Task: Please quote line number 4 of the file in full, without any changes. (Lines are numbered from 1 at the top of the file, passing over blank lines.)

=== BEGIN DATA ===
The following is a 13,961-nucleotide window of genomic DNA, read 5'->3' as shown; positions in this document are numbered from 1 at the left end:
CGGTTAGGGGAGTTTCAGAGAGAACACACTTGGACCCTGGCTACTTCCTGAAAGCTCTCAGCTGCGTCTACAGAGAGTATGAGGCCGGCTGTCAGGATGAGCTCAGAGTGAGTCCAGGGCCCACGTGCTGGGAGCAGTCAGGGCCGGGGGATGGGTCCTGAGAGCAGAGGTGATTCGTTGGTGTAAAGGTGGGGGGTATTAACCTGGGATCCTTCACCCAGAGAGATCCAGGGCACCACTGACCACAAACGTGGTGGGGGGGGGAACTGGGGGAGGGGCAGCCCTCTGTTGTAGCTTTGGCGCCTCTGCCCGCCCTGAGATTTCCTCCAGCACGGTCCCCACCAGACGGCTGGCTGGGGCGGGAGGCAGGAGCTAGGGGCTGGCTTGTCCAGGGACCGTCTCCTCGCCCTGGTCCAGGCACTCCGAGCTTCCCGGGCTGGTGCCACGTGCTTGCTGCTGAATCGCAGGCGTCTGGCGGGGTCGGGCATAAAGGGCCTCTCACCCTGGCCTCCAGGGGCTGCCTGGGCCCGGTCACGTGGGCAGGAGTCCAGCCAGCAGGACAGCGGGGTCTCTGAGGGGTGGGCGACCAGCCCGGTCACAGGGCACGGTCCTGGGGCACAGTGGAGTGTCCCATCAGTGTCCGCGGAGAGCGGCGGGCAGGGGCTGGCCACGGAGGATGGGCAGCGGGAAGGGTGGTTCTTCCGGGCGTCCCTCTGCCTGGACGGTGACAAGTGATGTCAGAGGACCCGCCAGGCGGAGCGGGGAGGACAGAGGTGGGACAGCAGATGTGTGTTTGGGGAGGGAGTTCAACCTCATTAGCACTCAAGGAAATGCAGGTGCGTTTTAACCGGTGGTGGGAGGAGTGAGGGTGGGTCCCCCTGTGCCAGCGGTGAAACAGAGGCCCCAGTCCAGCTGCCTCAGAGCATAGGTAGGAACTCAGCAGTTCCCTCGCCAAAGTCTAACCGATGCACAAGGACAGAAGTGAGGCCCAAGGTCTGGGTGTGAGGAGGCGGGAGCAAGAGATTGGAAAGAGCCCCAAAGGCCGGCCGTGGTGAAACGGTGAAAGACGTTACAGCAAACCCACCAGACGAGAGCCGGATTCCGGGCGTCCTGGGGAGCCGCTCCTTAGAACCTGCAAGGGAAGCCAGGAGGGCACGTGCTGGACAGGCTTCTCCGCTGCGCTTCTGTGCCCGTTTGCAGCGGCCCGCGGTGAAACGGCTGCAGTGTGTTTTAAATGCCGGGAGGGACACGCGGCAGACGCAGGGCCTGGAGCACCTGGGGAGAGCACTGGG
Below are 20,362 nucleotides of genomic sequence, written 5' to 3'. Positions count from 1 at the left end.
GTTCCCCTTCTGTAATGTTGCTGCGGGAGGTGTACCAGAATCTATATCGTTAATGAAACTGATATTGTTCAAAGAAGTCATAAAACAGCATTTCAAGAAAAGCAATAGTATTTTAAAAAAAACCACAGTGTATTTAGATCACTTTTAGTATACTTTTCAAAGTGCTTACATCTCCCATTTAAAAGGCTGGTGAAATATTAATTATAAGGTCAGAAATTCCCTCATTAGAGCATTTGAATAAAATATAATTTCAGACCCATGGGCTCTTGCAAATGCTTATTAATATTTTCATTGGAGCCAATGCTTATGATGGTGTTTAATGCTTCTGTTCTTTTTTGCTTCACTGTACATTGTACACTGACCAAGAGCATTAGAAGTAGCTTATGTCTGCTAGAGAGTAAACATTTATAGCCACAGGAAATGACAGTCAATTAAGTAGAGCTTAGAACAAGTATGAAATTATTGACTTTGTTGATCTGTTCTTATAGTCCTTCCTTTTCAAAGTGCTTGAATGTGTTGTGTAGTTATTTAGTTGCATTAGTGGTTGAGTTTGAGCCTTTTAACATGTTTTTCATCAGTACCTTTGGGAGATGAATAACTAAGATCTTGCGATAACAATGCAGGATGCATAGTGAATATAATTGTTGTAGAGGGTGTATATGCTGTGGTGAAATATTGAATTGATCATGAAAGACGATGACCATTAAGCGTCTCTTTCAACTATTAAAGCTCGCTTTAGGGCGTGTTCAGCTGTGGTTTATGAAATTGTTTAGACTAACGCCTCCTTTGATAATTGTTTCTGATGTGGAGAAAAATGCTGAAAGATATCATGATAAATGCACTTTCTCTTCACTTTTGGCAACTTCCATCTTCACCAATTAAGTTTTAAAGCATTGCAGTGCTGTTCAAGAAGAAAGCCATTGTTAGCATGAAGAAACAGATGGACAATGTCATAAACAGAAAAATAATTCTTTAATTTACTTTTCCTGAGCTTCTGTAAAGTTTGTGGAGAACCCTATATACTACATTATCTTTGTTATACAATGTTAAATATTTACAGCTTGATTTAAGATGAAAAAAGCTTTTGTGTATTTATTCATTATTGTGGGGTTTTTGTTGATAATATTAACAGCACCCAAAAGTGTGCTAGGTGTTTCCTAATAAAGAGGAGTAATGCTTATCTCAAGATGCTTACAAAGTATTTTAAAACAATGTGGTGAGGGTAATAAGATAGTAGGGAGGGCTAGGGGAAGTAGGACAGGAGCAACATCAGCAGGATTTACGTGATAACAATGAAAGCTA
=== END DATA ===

GTTCCCCTTCTGTAATGTTGCTGCGGGAGGTGTACCAGAATCTATATCGTTAATGAAACTGATATTGTTCAAAGAAGTCATAAAACAGCATTTCAAGAAAAGCAATAGTATTTTAAAAAAAACCACAGTGTATTTAGATCACTTTTAGTATACTTTTCAAAGTGCTTACATCTCCCATTTAAAAGGCTGGTGAAATATTAATTATAAGGTCAGAAATTCCCTCATTAGAGCATTTGAATAAAATATAATTTCAGACCCATGGGCTCTTGCAAATGCTTATTAATATTTTCATTGGAGCCAATGCTTATGATGGTGTTTAATGCTTCTGTTCTTTTTTGCTTCACTGTACATTGTACACTGACCAAGAGCATTAGAAGTAGCTTATGTCTGCTAGAGAGTAAACATTTATAGCCACAGGAAATGACAGTCAATTAAGTAGAGCTTAGAACAAGTATGAAATTATTGACTTTGTTGATCTGTTCTTATAGTCCTTCCTTTTCAAAGTGCTTGAATGTGTTGTGTAGTTATTTAGTTGCATTAGTGGTTGAGTTTGAGCCTTTTAACATGTTTTTCATCAGTACCTTTGGGAGATGAATAACTAAGATCTTGCGATAACAATGCAGGATGCATAGTGAATATAATTGTTGTAGAGGGTGTATATGCTGTGGTGAAATATTGAATTGATCATGAAAGACGATGACCATTAAGCGTCTCTTTCAACTATTAAAGCTCGCTTTAGGGCGTGTTCAGCTGTGGTTTATGAAATTGTTTAGACTAACGCCTCCTTTGATAATTGTTTCTGATGTGGAGAAAAATGCTGAAAGATATCATGATAAATGCACTTTCTCTTCACTTTTGGCAACTTCCATCTTCACCAATTAAGTTTTAAAGCATTGCAGTGCTGTTCAAGAAGAAAGCCATTGTTAGCATGAAGAAACAGATGGACAATGTCATAAACAGAAAAATAATTCTTTAATTTACTTTTCCTGAGCTTCTGTAAAGTTTGTGGAGAACCCTATATACTACATTATCTTTGTTATACAATGTTAAATATTTACAGCTTGATTTAAGATGAAAAAAGCTTTTGTGTATTTATTCATTATTGTGGGGTTTTTGTTGATAATATTAACAGCACCCAAAAGTGTGCTAGGTGTTTCCTAATAAAGAGGAGTAATGCTTATCTCAAGATGCTTACAAAGTATTTTAAAACAATGTGGTGAGGGTAATAAGATAGTAGGGAGGGCTAGGGGAAGTAGGACAGGAGCAACATCAGCAGGATTTACGTGATAACAATGAAAGCTA